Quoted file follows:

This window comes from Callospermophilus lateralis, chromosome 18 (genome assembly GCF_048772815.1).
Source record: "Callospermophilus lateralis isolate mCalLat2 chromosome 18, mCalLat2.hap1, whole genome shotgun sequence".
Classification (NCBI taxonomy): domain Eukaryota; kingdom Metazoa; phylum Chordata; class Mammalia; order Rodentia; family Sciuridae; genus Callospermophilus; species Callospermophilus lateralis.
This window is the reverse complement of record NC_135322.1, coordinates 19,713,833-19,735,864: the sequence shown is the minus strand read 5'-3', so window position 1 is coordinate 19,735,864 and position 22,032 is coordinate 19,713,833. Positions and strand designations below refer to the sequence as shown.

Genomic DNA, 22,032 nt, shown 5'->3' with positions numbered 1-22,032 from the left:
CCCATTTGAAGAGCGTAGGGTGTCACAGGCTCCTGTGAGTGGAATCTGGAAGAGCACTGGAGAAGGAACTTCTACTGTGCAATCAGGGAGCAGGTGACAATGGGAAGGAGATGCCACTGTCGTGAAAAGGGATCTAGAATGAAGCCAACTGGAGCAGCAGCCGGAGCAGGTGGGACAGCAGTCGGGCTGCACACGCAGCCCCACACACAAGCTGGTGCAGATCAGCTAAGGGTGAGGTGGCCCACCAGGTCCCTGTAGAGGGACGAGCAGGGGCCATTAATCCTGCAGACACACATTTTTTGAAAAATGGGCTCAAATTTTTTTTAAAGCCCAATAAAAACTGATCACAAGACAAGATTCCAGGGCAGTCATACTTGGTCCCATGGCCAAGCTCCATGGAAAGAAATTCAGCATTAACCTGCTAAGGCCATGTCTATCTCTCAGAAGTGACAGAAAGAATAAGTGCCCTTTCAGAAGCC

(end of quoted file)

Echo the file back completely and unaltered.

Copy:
This window comes from Callospermophilus lateralis, chromosome 18 (genome assembly GCF_048772815.1).
Source record: "Callospermophilus lateralis isolate mCalLat2 chromosome 18, mCalLat2.hap1, whole genome shotgun sequence".
Classification (NCBI taxonomy): domain Eukaryota; kingdom Metazoa; phylum Chordata; class Mammalia; order Rodentia; family Sciuridae; genus Callospermophilus; species Callospermophilus lateralis.
This window is the reverse complement of record NC_135322.1, coordinates 19,713,833-19,735,864: the sequence shown is the minus strand read 5'-3', so window position 1 is coordinate 19,735,864 and position 22,032 is coordinate 19,713,833. Positions and strand designations below refer to the sequence as shown.

Genomic DNA, 22,032 nt, shown 5'->3' with positions numbered 1-22,032 from the left:
CCCATTTGAAGAGCGTAGGGTGTCACAGGCTCCTGTGAGTGGAATCTGGAAGAGCACTGGAGAAGGAACTTCTACTGTGCAATCAGGGAGCAGGTGACAATGGGAAGGAGATGCCACTGTCGTGAAAAGGGATCTAGAATGAAGCCAACTGGAGCAGCAGCCGGAGCAGGTGGGACAGCAGTCGGGCTGCACACGCAGCCCCACACACAAGCTGGTGCAGATCAGCTAAGGGTGAGGTGGCCCACCAGGTCCCTGTAGAGGGACGAGCAGGGGCCATTAATCCTGCAGACACACATTTTTTGAAAAATGGGCTCAAATTTTTTTTAAAGCCCAATAAAAACTGATCACAAGACAAGATTCCAGGGCAGTCATACTTGGTCCCATGGCCAAGCTCCATGGAAAGAAATTCAGCATTAACCTGCTAAGGCCATGTCTATCTCTCAGAAGTGACAGAAAGAATAAGTGCCCTTTCAGAAGCC